How can RSC both protect nucleosomal DNA and facilitate its movement and accessibility for transcription? Why are additional subunits of RSC required, when the Sth1 subunit alone is sufficient for remodeling activity? How is RSC action restricted to promoter nucleosomes and other limited regions of chromosomes? Here we report the structure of a Saccharomyces cerevisiae RSC–nucleosome complex to gain structural insight into such questions.
A previous EM reconstruction of RSC preserved in stain revealed its surface topography at 25–30-Å resolution6. Protein densities were seen surrounding a central cavity, large enough to accommodate a nucleosome. Reconstruction of a RSC–nucleosome complex in stain revealed additional density in the cavity, but less than expected for a nucleosome (Supplementary Fig. 1 online). To improve the quality of the EM reconstruction and avoid artifacts related to staining, we turned to unstained specimens of RSC and RSC–nucleosome complexes.
We applied RSC particles to carbon-coated EM grids, which were then frozen in amorphous ice and imaged under low-dose conditions (Fig. 1a). Using a previously published three-dimensional reconstruction of RSC6 as initial reference, we refined the RSC cryo-images by conventional projection matching15 and obtained a structure that seemed reasonable (Supplementary Fig. 2 online) but that was noisy and failed to increase in resolution as the refinement progressed. Detailed testing revealed that, whereas images corresponding to front views of the RSC complex (prevalent in stained samples) were correctly aligned, alignment of other views was mostly incorrect. This was almost certainly due to a lack of structural details in the front and back of the initial reference volume, resulting from a combination of particle flattening and incomplete sampling in stained RSC specimens.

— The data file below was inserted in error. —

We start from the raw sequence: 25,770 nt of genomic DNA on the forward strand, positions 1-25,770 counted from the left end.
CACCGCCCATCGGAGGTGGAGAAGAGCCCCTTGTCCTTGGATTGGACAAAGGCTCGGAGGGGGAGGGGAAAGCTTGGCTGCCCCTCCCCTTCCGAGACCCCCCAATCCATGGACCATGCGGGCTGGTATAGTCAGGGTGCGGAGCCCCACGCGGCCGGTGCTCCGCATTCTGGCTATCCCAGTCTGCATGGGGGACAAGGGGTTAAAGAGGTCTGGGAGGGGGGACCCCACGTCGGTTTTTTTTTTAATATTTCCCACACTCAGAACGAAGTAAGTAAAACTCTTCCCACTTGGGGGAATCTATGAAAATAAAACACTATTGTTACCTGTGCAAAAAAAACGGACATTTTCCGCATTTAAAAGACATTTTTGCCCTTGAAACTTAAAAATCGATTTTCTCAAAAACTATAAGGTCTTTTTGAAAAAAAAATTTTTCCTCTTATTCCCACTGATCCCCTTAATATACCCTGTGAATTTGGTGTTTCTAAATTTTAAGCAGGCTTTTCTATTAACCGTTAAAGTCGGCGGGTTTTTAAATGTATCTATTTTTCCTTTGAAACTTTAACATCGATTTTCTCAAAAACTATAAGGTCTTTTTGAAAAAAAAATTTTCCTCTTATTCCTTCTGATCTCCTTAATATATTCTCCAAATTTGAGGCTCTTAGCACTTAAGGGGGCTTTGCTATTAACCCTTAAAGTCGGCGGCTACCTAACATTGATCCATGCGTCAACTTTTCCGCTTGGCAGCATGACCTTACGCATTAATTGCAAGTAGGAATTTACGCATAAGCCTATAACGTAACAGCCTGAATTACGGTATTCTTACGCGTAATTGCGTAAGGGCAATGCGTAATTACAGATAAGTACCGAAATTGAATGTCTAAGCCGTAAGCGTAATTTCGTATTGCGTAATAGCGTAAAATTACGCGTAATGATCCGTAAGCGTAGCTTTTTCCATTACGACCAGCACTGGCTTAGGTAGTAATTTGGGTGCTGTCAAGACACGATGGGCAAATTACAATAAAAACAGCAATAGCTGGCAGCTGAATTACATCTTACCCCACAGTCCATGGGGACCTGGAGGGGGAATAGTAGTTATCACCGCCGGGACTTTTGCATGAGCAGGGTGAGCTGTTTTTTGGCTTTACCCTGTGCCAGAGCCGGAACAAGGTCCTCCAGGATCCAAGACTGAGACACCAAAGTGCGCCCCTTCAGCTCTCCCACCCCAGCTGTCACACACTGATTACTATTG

To address this problem, we subjected about half of the images in the data set (5,200 images with the highest defocus values and therefore highest contrast) to alternating cycles of supervised (guided by the three-dimensional reconstruction of RSC in stain) and unsupervised alignment and classification, in which new projections were merged with previous ones using a modified common-lines algorithm (Supplementary Discussion, Supplementary Methods and Supplementary Fig. 3 online). This procedure yielded an initial low-resolution cryo-reconstruction of RSC (Supplementary Fig. 4 online) that was then used as an initial reference for refinement by projection matching15 of ~26,000 images of frozen, hydrated RSC particles. This resulted in a final RSC reconstruction (Fig. 1b and Supplementary Movie 1 online) that was contoured at a threshold level chosen to give a volume appropriate for the mass of a RSC particle (~1.3 MDa). The resolution of the RSC cryo-EM reconstruction was estimated at ~25 Å by the 0.5 Fourier shell cutoff criterion16 (Supplementary Fig. 5a online, left).